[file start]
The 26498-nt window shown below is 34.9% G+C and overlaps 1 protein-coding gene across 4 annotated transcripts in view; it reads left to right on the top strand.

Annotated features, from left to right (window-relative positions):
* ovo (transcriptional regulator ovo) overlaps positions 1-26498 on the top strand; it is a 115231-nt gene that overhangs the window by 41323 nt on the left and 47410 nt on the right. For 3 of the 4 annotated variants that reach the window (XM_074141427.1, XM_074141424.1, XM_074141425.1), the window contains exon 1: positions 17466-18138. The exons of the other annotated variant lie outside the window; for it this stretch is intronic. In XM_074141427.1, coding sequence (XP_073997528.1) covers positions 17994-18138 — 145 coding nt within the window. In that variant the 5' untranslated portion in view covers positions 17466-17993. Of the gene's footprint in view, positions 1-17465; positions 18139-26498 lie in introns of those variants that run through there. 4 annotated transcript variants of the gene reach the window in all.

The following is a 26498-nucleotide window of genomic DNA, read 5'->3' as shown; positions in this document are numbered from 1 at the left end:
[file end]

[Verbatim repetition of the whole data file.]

The 26498-nt window shown below is 34.9% G+C and overlaps 1 protein-coding gene across 4 annotated transcripts in view; it reads left to right on the top strand.

Annotated features, from left to right (window-relative positions):
* ovo (transcriptional regulator ovo) overlaps positions 1-26498 on the top strand; it is a 115231-nt gene that overhangs the window by 41323 nt on the left and 47410 nt on the right. For 3 of the 4 annotated variants that reach the window (XM_074141427.1, XM_074141424.1, XM_074141425.1), the window contains exon 1: positions 17466-18138. The exons of the other annotated variant lie outside the window; for it this stretch is intronic. In XM_074141427.1, coding sequence (XP_073997528.1) covers positions 17994-18138 — 145 coding nt within the window. In that variant the 5' untranslated portion in view covers positions 17466-17993. Of the gene's footprint in view, positions 1-17465; positions 18139-26498 lie in introns of those variants that run through there. 4 annotated transcript variants of the gene reach the window in all.

The following is a 26498-nucleotide window of genomic DNA, read 5'->3' as shown; positions in this document are numbered from 1 at the left end: